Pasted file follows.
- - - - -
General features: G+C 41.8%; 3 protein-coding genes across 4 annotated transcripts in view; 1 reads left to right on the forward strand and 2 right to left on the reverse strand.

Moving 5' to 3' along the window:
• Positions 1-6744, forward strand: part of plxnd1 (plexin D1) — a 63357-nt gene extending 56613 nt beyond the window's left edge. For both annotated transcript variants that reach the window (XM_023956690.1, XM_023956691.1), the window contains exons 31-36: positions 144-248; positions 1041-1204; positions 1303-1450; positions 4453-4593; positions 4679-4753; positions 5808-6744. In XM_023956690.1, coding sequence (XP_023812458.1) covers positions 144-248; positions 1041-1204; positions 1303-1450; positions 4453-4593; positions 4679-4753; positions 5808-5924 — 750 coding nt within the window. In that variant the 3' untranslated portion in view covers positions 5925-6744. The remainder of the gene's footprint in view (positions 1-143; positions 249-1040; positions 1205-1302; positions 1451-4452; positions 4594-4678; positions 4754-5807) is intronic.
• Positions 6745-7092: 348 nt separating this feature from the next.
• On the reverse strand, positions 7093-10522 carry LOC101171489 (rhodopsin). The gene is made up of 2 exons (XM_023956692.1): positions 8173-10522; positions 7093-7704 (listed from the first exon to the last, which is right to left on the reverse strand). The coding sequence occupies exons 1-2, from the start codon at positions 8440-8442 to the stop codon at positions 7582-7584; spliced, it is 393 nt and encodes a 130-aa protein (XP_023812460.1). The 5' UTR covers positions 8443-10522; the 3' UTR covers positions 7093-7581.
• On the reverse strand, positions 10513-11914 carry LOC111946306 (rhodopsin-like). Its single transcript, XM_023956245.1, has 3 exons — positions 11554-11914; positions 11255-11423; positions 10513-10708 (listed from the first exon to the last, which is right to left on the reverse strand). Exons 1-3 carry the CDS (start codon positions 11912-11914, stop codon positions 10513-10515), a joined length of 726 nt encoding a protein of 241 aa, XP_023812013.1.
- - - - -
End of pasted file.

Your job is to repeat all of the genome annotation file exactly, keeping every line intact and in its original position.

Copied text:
General features: G+C 41.8%; 3 protein-coding genes across 4 annotated transcripts in view; 1 reads left to right on the forward strand and 2 right to left on the reverse strand.

Moving 5' to 3' along the window:
• Positions 1-6744, forward strand: part of plxnd1 (plexin D1) — a 63357-nt gene extending 56613 nt beyond the window's left edge. For both annotated transcript variants that reach the window (XM_023956690.1, XM_023956691.1), the window contains exons 31-36: positions 144-248; positions 1041-1204; positions 1303-1450; positions 4453-4593; positions 4679-4753; positions 5808-6744. In XM_023956690.1, coding sequence (XP_023812458.1) covers positions 144-248; positions 1041-1204; positions 1303-1450; positions 4453-4593; positions 4679-4753; positions 5808-5924 — 750 coding nt within the window. In that variant the 3' untranslated portion in view covers positions 5925-6744. The remainder of the gene's footprint in view (positions 1-143; positions 249-1040; positions 1205-1302; positions 1451-4452; positions 4594-4678; positions 4754-5807) is intronic.
• Positions 6745-7092: 348 nt separating this feature from the next.
• On the reverse strand, positions 7093-10522 carry LOC101171489 (rhodopsin). The gene is made up of 2 exons (XM_023956692.1): positions 8173-10522; positions 7093-7704 (listed from the first exon to the last, which is right to left on the reverse strand). The coding sequence occupies exons 1-2, from the start codon at positions 8440-8442 to the stop codon at positions 7582-7584; spliced, it is 393 nt and encodes a 130-aa protein (XP_023812460.1). The 5' UTR covers positions 8443-10522; the 3' UTR covers positions 7093-7581.
• On the reverse strand, positions 10513-11914 carry LOC111946306 (rhodopsin-like). Its single transcript, XM_023956245.1, has 3 exons — positions 11554-11914; positions 11255-11423; positions 10513-10708 (listed from the first exon to the last, which is right to left on the reverse strand). Exons 1-3 carry the CDS (start codon positions 11912-11914, stop codon positions 10513-10515), a joined length of 726 nt encoding a protein of 241 aa, XP_023812013.1.